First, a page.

About a month ago Kevin Pelton of Basketball Prospectus took a look back at the 2007 lottery. Of course that was the lottery that included Greg Oden, Kevin Durant, and for Celtics fans, The Big Stomach Punch.
Too wrapped up in the Celtics playoff battles, I had to set this article aside for another time. I had hoped to bring it up before the finals, but alas the perfect story never materialized. Still, it is interesting the way the fate of several franchises changed with the bounce of a few ping pong balls.
By no definition did the Celtics come out of the lottery losers. Whether they might have been better off with Durant is a fascinating hypothetical. Had he developed the same way and signed an extension, Durant would have guaranteed Boston at least a decade of contention. Boston could have put an intriguing group of young role players around Durant. The Celtics held on to Rajon Rondo and Kendrick Perkins, starters on the championship team, but would also have kept Al Jefferson, Tony Allen and Gerald Green. Given his acumen drafting in the late first round and second round, Ainge could surely have filled out a solid bench. If Jefferson and Perkins could have coexisted defensively, that's a competitive lineup. Of course, there is no guarantee that group would have won a championship or even reached the Finals, and the 2008 flag flies forever.
Yup, no regrets. None. If I had to go back and do it all over again, I'd do it just the same way. But without hindsight, if we had won the lottery it would have been an interesting decision. Danny always says he was a Durant guy and Doc said he wanted Oden at the time. Who would have won that debate?
And who's to say that the core of young players would have stayed together? Would Al Jefferson demanded too much money? Would Perkins have developed into the defensive stud he's become without the tutelage of Kevin Garnett?
What would have happened to Paul Pierce? I have to assume he would have demanded to be traded elsewhere which means he'd likely not be a Finals MVP and he certainly wouldn't have the Celtic legacy that he now enjoys.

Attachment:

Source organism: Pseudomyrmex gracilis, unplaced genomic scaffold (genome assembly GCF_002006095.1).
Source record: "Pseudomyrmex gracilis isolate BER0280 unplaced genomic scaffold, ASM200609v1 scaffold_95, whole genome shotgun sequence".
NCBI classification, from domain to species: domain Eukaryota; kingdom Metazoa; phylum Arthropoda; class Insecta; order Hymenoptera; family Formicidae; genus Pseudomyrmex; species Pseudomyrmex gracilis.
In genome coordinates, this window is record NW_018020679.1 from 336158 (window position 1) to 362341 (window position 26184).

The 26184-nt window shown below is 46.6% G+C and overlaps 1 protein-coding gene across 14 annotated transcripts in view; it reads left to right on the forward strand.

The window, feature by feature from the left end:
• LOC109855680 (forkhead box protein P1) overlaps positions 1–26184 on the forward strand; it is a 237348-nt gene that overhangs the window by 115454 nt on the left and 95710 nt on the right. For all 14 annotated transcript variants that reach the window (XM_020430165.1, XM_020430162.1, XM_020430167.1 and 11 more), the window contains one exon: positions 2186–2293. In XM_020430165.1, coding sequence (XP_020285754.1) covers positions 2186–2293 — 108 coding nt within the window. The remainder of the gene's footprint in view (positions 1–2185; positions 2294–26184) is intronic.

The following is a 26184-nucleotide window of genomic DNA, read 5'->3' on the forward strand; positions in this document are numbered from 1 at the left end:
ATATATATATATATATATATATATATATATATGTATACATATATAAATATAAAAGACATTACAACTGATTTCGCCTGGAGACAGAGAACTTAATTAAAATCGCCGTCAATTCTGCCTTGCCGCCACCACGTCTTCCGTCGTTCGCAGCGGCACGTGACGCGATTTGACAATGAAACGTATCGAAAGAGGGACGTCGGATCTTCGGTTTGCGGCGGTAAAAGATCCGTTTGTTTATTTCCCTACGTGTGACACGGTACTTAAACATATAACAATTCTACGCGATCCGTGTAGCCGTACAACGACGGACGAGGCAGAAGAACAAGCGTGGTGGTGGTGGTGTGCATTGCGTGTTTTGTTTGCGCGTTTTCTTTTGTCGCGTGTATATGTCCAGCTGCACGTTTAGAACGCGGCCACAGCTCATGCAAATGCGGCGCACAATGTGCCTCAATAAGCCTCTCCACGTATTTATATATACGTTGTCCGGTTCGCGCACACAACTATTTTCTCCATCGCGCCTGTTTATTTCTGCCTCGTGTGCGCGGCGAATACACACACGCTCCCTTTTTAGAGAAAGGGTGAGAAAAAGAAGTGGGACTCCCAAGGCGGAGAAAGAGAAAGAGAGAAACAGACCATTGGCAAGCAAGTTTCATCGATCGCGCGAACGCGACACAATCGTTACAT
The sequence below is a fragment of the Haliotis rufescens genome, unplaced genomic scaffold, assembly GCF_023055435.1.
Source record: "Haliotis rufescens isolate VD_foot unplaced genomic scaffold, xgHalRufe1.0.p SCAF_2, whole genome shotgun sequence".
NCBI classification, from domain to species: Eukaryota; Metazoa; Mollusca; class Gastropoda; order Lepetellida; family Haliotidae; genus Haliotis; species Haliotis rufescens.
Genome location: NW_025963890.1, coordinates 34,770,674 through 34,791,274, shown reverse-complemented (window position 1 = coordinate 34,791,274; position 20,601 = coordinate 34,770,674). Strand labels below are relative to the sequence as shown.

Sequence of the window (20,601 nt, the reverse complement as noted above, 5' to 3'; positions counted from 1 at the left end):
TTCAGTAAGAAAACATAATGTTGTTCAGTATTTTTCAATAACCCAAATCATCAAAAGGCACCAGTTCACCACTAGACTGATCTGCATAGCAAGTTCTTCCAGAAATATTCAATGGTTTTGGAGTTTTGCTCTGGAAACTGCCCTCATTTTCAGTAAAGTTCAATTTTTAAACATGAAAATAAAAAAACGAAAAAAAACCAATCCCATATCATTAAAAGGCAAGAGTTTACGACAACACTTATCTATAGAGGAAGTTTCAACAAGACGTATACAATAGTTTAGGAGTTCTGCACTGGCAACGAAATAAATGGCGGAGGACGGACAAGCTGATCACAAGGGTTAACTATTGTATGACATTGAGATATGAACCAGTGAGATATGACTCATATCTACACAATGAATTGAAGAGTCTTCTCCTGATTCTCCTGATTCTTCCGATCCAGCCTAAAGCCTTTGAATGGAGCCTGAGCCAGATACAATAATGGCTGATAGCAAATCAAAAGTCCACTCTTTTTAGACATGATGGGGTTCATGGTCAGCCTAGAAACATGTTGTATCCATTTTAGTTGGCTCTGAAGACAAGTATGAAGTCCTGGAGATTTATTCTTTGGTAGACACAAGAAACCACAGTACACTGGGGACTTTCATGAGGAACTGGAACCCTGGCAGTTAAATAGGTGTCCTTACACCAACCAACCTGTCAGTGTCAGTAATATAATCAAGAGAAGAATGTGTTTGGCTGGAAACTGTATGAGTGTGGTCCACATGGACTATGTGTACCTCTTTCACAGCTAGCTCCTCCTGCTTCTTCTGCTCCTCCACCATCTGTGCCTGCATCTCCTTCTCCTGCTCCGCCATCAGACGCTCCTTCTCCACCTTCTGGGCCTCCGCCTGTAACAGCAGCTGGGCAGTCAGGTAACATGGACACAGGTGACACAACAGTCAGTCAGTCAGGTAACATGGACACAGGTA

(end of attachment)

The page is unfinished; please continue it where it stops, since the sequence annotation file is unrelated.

On the other hand, had Ainge gotten Durant, that might have been an impressive (or at least entertaining) group. Rondo and Tony Allen would be a terror on defense but terrible at shooting. Durant and Jefferson would be amazing scorers but especially in the early years they'd be turnstiles on defense (when Jefferson was healthy that is). You can bet that team would have had some rebuilding years, so Ainge would have had a few higher draft picks to use. Would he have been able to grab a James Harden or someone like that?
Interestingly, earlier this year Doc Rivers compared Harden to Paul Pierce.
Rivers absolutely gushed over Harden, and his comparison to the Celtics captain, who will undoubtedly have his jersey retired in the rafters of TD Garden, was high praise. "He's Paul Pierce, version two, except that he's a better passer," Rivers said of Harden. "He plays at a great NBA speed -- he came into the league playing at that speed. I don't think a coach has ever said he's going too fast. He has a great tempo about him, an unbelievable feel."
What would have happened? We'll never know I guess. Which is kind of the point. We'll never know, but sometimes it is fun to wonder "what if?"